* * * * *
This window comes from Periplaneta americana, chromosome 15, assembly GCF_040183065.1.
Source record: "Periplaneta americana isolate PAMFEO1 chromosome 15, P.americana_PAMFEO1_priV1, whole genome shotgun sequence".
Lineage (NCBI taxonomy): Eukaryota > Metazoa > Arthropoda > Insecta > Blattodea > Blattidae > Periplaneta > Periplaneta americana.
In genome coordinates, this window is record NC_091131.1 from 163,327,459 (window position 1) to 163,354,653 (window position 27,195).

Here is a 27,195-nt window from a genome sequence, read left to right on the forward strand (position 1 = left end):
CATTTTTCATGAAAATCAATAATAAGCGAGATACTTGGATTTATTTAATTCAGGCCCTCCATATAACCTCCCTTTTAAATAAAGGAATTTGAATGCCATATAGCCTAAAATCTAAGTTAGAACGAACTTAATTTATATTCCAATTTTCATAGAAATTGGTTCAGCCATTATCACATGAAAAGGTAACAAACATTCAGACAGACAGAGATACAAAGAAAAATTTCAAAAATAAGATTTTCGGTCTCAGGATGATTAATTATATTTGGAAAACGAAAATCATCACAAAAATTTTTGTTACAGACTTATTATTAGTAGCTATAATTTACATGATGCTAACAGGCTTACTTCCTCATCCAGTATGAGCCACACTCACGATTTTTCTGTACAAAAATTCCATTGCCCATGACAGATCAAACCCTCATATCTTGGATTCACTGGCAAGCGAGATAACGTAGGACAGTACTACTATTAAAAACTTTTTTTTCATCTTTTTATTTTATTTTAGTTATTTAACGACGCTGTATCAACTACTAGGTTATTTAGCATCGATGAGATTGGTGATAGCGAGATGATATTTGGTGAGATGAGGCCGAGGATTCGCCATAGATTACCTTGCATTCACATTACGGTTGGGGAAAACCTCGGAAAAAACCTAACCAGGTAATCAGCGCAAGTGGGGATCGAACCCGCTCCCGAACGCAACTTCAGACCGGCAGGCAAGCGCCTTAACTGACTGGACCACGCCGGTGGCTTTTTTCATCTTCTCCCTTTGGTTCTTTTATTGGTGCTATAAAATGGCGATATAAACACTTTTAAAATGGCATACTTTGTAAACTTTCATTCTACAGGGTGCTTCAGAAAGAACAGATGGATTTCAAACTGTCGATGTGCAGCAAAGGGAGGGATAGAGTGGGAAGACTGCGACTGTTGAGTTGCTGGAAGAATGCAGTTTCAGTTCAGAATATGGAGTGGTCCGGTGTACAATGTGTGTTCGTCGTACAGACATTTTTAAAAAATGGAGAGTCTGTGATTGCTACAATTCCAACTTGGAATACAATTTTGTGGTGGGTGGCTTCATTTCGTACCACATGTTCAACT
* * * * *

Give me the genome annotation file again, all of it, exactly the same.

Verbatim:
This window comes from Periplaneta americana, chromosome 15, assembly GCF_040183065.1.
Source record: "Periplaneta americana isolate PAMFEO1 chromosome 15, P.americana_PAMFEO1_priV1, whole genome shotgun sequence".
Lineage (NCBI taxonomy): Eukaryota > Metazoa > Arthropoda > Insecta > Blattodea > Blattidae > Periplaneta > Periplaneta americana.
In genome coordinates, this window is record NC_091131.1 from 163,327,459 (window position 1) to 163,354,653 (window position 27,195).

Here is a 27,195-nt window from a genome sequence, read left to right on the forward strand (position 1 = left end):
CATTTTTCATGAAAATCAATAATAAGCGAGATACTTGGATTTATTTAATTCAGGCCCTCCATATAACCTCCCTTTTAAATAAAGGAATTTGAATGCCATATAGCCTAAAATCTAAGTTAGAACGAACTTAATTTATATTCCAATTTTCATAGAAATTGGTTCAGCCATTATCACATGAAAAGGTAACAAACATTCAGACAGACAGAGATACAAAGAAAAATTTCAAAAATAAGATTTTCGGTCTCAGGATGATTAATTATATTTGGAAAACGAAAATCATCACAAAAATTTTTGTTACAGACTTATTATTAGTAGCTATAATTTACATGATGCTAACAGGCTTACTTCCTCATCCAGTATGAGCCACACTCACGATTTTTCTGTACAAAAATTCCATTGCCCATGACAGATCAAACCCTCATATCTTGGATTCACTGGCAAGCGAGATAACGTAGGACAGTACTACTATTAAAAACTTTTTTTTCATCTTTTTATTTTATTTTAGTTATTTAACGACGCTGTATCAACTACTAGGTTATTTAGCATCGATGAGATTGGTGATAGCGAGATGATATTTGGTGAGATGAGGCCGAGGATTCGCCATAGATTACCTTGCATTCACATTACGGTTGGGGAAAACCTCGGAAAAAACCTAACCAGGTAATCAGCGCAAGTGGGGATCGAACCCGCTCCCGAACGCAACTTCAGACCGGCAGGCAAGCGCCTTAACTGACTGGACCACGCCGGTGGCTTTTTTCATCTTCTCCCTTTGGTTCTTTTATTGGTGCTATAAAATGGCGATATAAACACTTTTAAAATGGCATACTTTGTAAACTTTCATTCTACAGGGTGCTTCAGAAAGAACAGATGGATTTCAAACTGTCGATGTGCAGCAAAGGGAGGGATAGAGTGGGAAGACTGCGACTGTTGAGTTGCTGGAAGAATGCAGTTTCAGTTCAGAATATGGAGTGGTCCGGTGTACAATGTGTGTTCGTCGTACAGACATTTTTAAAAAATGGAGAGTCTGTGATTGCTACAATTCCAACTTGGAATACAATTTTGTGGTGGGTGGCTTCATTTCGTACCACATGTTCAACT